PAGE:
An example of the colour patches sewn onto the sleeves of Australia's overseas-serving soldiers' uniforms in 1915.
An example of the colour patches sewn onto the sleeves of Australia's overseas-serving soldiers' uniforms in 1915. Courtesy of the National Library

The soldiers with a feather in their cap

IN TRUE Queensland fashion, the men of the state's Light Horse started a trend with emu feathers that would spread throughout the war to many infantries on the Western Front and in Gallipoli.

Author Craig Wilcox, who has written several books on military history, said one of the most interesting things for him about the First World War uniform was the emu feathers stuck in hats throughout the war.

"Queenslanders had started using emu feathers from the early 1890s," Mr Wilcox said.

"And there's a story that it comes from soldiers on guard during the big strikes of the 1880s and 1890s. They happen to stick emu feathers in their hats.

"And they are seen as distinctively Queensland. But once Queenslanders go overseas and no other Australians are wearing plumes in their hats, it's assumed 'oh, gee, Australians wear emu feathers in their hats' and that's a sign of an Australian."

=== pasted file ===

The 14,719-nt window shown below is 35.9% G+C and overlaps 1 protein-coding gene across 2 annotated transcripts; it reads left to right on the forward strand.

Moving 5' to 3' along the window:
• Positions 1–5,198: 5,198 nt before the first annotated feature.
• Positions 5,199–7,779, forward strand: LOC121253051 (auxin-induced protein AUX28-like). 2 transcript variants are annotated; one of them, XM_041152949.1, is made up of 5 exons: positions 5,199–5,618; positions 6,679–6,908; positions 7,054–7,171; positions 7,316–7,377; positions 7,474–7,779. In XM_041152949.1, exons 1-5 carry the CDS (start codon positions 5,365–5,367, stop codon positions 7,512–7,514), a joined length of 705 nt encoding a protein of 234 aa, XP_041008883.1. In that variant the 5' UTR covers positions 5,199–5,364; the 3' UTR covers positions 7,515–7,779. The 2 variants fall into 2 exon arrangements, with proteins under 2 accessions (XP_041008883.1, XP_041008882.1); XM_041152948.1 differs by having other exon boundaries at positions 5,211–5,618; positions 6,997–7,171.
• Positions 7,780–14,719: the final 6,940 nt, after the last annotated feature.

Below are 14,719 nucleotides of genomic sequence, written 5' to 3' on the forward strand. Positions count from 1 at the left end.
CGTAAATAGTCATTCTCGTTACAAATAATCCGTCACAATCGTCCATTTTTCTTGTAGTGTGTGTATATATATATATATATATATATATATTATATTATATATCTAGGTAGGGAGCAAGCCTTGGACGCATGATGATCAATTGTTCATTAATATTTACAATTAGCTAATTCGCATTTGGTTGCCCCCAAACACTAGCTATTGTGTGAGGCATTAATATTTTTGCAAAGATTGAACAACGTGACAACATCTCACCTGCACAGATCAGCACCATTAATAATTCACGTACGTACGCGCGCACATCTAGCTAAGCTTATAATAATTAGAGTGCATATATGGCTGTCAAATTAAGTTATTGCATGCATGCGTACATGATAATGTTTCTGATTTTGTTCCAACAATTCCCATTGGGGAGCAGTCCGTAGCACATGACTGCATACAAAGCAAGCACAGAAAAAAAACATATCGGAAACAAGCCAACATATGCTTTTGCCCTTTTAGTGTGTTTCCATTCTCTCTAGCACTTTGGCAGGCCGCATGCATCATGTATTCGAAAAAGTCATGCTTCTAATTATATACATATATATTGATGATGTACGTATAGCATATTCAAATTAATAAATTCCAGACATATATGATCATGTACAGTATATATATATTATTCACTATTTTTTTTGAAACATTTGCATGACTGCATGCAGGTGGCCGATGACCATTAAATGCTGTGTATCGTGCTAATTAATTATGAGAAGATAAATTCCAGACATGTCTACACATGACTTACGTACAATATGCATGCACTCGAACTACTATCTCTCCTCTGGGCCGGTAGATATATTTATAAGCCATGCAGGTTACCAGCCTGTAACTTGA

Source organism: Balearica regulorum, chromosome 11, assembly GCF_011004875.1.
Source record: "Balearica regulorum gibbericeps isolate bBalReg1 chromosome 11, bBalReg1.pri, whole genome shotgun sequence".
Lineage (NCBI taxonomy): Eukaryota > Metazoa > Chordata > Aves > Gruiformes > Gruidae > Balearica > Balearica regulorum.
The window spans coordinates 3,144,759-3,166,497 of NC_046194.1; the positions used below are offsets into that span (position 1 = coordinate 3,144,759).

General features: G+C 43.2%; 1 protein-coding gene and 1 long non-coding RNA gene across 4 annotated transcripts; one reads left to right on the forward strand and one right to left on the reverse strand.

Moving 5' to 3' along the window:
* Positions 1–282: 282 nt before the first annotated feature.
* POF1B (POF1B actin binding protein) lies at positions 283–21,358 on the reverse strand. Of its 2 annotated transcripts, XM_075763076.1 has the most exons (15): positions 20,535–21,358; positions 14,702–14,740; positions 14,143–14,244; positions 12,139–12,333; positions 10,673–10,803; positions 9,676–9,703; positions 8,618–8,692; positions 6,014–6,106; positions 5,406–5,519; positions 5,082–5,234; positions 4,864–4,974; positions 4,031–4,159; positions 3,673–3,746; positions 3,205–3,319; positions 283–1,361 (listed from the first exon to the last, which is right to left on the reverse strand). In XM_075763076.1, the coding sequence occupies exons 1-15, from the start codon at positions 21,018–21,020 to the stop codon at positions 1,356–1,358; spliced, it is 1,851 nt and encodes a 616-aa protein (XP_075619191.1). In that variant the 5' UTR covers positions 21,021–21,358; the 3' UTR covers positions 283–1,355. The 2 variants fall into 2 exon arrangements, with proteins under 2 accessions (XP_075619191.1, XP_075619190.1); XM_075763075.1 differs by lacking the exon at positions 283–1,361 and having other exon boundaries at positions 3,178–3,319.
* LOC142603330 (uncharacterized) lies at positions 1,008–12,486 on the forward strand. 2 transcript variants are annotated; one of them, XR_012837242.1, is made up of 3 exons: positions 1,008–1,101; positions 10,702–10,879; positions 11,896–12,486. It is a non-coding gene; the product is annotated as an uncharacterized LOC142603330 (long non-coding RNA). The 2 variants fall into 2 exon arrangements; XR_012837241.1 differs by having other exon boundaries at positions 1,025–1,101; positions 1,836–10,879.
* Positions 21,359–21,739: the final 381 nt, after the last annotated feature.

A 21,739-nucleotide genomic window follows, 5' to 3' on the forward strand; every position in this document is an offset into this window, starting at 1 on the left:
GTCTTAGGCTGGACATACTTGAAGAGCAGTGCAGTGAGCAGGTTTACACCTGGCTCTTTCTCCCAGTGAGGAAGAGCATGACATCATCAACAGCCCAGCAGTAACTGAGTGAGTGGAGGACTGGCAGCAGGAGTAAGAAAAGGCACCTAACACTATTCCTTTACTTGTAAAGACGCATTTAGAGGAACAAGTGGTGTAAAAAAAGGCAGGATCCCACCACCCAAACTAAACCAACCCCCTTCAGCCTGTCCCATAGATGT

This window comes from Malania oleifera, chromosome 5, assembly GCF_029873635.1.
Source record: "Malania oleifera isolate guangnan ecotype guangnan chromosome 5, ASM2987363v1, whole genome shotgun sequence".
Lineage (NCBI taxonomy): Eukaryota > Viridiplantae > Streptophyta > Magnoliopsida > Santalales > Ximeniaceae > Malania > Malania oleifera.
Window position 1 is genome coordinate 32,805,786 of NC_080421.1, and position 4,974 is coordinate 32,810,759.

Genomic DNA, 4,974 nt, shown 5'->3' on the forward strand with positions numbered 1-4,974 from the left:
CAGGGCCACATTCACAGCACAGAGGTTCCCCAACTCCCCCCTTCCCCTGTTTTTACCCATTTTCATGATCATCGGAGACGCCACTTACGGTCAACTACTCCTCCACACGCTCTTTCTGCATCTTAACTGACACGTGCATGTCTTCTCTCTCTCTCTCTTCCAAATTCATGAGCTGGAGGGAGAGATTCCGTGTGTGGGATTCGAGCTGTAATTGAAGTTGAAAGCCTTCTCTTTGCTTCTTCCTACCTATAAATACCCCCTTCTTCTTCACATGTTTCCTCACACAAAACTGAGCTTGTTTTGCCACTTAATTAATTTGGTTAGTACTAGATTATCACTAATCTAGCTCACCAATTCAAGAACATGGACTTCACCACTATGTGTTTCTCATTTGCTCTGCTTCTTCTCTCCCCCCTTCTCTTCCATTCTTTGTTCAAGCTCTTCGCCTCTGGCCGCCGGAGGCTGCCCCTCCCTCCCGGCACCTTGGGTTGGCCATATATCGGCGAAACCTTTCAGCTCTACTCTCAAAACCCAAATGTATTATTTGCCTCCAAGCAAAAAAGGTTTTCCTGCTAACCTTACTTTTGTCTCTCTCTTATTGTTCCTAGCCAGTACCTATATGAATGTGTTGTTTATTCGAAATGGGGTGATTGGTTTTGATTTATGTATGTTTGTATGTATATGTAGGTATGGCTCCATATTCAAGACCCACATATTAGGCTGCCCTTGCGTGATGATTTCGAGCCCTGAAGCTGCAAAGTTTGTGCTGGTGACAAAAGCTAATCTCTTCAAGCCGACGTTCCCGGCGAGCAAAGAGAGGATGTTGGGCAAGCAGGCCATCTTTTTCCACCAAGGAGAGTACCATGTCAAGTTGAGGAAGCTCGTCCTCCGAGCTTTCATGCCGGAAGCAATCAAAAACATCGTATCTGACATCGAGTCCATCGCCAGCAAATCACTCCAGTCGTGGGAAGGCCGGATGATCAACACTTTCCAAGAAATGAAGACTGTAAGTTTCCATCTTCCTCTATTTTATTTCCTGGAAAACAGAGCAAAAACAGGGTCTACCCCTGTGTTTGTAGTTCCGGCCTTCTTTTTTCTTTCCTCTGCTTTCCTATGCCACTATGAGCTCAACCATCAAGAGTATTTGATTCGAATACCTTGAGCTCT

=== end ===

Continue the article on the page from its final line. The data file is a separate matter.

Mr Wilcox said that by the end of the First World War, even though the other Australian troops did not like the emu feathers because they felt it was forced upon them, it became a general trend.

"Because international opinion, and I suppose the opinion of a lot of people at home reading newspapers and magazines think that this is what we should be wearing," the author said.

"And it takes off like that in a way.

"Some of the things that become typical were almost accidental in the way that they got there and were really disliked at the time.

"It's another case where something catches the imagination and everyone thinks that is what Australians should look like."

The colour patches

Mr Wilcox described the coloured patches, sewn into soldiers' sleeves an inch below the shoulder seams, as "jewels" of the First World War uniform.

The patches (pictured) identified army units and were first used in 1915.

"The colours don't mean anything at all, they're randomly picked," Mr Wilcox said.

"Just as long as every unit has a different combination of colours. These things get taken up by the soldiers themselves."

The women in the soldiers' families back home would also sew dresses made of the same colours as the patches on their men's uniforms.

"They'll wear them to fundraisers and places like that," Mr Wilcox said.

"Families of men who didn't come home would have a photograph of the missing man with a colour patch on the photograph as well."



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